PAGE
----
Progressive Education at Atrium
Atrium’s structure and approach are rooted in the traditions of progressive education. We value the fundamental principles of supporting children as active learners and the school experience as preparation for citizenship within a democracy.
Active learning involves rigorous discussion and reflection, careful inquiry, and observation. John Dewey, a preeminent educator and major voice for progressive education, believed that it is essential for education to engage with and enlarge experience. We do, too. This means that a child constructs an understanding of the larger world through cumulative, powerful, and meaningful experiences. For example, a student may read a book about snails and learn some really interesting facts. But if a child can hold a snail in her hands and watch a snail eat, then she has deepened her learning. If she has the opportunity and time to investigate the bone structures of a human skeleton and compare them to the structure of a snail’s shell, then she has made meaningful connections. If she is taught to record information with observational drawings in a journal and present her findings in a class museum, then she has developed skills. Students given this sort of dynamic learning environment acquire a competency and understanding far greater than the memorization of rote facts. This is the progressive education approach at Atrium.
We structure this kind of active, inquiry-based, experiential learning into year-long themes. Thematic study focuses aspects of children’s education across disciplines into a central idea. Themes provide a framework in which skills and facts are connected in broad, meaningful, organized ways. Our themes are developed to have universality, to be about things worth knowing, and to be developmentally meaningful at each grade level from elementary to middle school. Student interest helps determine the direction and shape of study in any unit, and teachers use student self-reflection, input and feedback to inform instruction. Observing snails is part of the first grade theme “What is Adaptation?” In this unit, students study marine life, the past and present uses of Boston Harbor, and how various aspects of animal life and human use have adapted and changed over time. They look closely at habitats and the components of stewardship. Rigorous skills are taught within the context of the theme and broader learning goals: students are questioning, observing, classifying, calculating, and documenting. Students do not “practice to become”–they are writers, historians, mathematicians, and scientists, applying their skills to the research and execution of culminating projects. The skills that they acquire and apply are memorable, meaningful, and have purpose.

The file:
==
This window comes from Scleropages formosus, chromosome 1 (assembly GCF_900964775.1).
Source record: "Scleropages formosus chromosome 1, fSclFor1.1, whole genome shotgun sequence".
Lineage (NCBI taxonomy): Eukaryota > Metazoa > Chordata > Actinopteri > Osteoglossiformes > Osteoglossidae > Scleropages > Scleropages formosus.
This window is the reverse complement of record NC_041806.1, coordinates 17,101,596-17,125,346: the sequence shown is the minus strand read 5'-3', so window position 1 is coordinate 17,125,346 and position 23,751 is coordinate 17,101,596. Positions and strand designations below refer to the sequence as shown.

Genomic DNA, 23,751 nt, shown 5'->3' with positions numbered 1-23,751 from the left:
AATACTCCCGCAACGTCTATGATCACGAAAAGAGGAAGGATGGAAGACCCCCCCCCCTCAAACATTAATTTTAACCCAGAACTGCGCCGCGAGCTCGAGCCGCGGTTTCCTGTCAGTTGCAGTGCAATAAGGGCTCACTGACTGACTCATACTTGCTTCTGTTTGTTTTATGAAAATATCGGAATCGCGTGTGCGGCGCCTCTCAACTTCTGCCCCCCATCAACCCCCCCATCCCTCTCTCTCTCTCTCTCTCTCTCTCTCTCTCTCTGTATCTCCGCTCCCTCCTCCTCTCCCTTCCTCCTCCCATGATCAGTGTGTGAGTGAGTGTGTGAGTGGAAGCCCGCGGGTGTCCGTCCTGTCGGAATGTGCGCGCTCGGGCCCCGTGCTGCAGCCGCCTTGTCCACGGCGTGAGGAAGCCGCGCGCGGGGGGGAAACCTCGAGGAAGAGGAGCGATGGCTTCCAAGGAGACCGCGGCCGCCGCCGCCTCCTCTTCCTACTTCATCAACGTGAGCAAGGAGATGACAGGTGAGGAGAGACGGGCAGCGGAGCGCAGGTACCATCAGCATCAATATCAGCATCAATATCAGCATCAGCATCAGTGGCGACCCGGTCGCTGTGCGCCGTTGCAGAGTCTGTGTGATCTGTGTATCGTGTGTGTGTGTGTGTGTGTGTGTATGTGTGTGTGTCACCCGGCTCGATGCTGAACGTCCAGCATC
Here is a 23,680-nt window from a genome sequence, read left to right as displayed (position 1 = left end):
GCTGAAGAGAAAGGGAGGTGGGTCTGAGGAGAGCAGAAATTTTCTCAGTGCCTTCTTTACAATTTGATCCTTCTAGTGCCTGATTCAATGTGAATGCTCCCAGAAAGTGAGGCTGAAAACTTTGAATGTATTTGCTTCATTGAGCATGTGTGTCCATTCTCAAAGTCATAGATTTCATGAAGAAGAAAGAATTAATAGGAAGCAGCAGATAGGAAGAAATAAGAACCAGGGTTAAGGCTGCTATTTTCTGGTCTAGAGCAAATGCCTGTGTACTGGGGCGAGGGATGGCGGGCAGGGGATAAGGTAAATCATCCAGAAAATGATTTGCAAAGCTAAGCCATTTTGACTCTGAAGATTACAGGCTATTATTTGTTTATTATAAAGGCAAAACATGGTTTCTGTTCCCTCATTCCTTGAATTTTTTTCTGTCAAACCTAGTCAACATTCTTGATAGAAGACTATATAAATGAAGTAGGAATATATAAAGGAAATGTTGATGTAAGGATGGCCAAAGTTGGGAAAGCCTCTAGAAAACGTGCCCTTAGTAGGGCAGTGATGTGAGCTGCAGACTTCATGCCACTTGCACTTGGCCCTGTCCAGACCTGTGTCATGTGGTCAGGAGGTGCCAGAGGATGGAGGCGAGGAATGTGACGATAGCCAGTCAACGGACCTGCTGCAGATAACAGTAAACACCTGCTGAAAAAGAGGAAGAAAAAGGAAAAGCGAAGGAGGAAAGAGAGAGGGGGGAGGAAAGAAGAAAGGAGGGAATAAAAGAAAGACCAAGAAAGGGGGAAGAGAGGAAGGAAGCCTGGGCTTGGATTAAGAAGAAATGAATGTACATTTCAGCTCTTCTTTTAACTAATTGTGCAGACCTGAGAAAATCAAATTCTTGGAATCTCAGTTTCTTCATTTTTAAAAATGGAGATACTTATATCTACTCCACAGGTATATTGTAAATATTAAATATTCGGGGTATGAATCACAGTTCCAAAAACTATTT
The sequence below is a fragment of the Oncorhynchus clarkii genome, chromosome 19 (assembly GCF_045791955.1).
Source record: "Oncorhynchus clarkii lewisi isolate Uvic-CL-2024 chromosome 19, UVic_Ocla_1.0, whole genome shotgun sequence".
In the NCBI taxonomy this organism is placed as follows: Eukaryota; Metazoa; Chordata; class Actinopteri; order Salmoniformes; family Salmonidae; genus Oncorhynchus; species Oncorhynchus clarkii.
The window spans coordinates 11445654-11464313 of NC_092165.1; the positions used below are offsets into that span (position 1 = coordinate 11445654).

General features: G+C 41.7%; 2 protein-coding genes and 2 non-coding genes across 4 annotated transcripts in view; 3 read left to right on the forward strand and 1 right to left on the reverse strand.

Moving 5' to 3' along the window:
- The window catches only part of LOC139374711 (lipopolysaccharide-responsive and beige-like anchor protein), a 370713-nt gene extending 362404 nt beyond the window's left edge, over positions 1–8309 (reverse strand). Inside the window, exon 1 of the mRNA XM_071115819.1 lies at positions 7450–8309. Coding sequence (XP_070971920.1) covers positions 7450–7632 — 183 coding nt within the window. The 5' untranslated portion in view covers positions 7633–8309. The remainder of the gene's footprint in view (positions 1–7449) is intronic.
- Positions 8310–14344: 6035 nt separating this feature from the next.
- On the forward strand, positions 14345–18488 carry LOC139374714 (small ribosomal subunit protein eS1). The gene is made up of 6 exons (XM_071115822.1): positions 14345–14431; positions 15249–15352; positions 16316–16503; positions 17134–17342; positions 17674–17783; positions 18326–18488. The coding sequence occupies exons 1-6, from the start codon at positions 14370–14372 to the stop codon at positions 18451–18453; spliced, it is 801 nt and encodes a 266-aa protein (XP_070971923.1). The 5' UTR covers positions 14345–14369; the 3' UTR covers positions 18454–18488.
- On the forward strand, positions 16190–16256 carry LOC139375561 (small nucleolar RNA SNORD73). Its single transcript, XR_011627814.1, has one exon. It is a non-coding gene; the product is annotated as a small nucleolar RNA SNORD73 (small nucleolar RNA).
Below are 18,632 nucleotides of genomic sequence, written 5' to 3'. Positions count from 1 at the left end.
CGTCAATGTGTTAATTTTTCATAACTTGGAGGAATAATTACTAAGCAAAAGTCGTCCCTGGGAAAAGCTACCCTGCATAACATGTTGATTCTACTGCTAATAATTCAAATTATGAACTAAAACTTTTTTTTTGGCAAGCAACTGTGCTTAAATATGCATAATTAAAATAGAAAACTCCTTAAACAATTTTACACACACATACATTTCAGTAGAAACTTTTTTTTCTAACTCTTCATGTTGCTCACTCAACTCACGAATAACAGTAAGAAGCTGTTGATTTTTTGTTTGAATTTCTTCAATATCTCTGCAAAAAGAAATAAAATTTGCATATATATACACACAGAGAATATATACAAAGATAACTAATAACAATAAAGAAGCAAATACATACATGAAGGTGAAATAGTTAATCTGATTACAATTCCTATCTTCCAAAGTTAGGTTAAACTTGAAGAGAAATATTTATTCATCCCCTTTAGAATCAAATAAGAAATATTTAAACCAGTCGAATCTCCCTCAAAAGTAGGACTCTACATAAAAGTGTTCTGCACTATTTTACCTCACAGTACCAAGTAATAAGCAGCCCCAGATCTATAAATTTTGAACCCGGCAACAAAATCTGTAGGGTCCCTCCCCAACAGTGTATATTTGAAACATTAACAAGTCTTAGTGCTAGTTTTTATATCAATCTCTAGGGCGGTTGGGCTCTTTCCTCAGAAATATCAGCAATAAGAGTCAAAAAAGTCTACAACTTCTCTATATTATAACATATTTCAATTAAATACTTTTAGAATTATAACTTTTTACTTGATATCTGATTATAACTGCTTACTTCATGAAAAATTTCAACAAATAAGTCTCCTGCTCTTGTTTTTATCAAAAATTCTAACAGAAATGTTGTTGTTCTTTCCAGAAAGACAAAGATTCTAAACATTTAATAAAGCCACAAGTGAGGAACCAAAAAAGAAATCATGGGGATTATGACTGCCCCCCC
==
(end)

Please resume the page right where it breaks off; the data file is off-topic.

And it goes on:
"The self is not something ready-made, but something in continuous
formation through choice of action."- John Dewey
Another primary tenet of progressive education we support is the role of school as preparation for citizenship within a democracy. What this means at Atrium is that school is not only a place where children acquire the skills to become good learners, but also good people. Citizenship within a democracy requires engagement, broad understanding, perspective taking, self-reflection, and the ability to work with others. In our classrooms, students play an active part in creating classroom rules and governance, and are guided in developing a sense of community, respect, and responsibility to others.
We know that it is through the accumulation of daily experiences that a child’s view of the larger world and their sense of identity within it is formed. As the community in which children are developing these sensibilities, we take seriously our responsibility of providing context and guidance for children’s growth. We view diversity and understanding differences as fundamental to this process at our independent school. Whether in interactions with adults, other children, or messages or images in the media, we respond to situations that involve bias and prejudice in developmentally meaningful ways, and model appropriate questioning, affirmation, and advocacy.
We believe that these principles, rooted in progressive education, provide a strong foundation for children’s learning and the development of critical thinking. For parents, sending a child to Atrium means choosing a innovative, progressive school designed to engage students and prepare them to be competent, confident learners who are active participants in their education and community.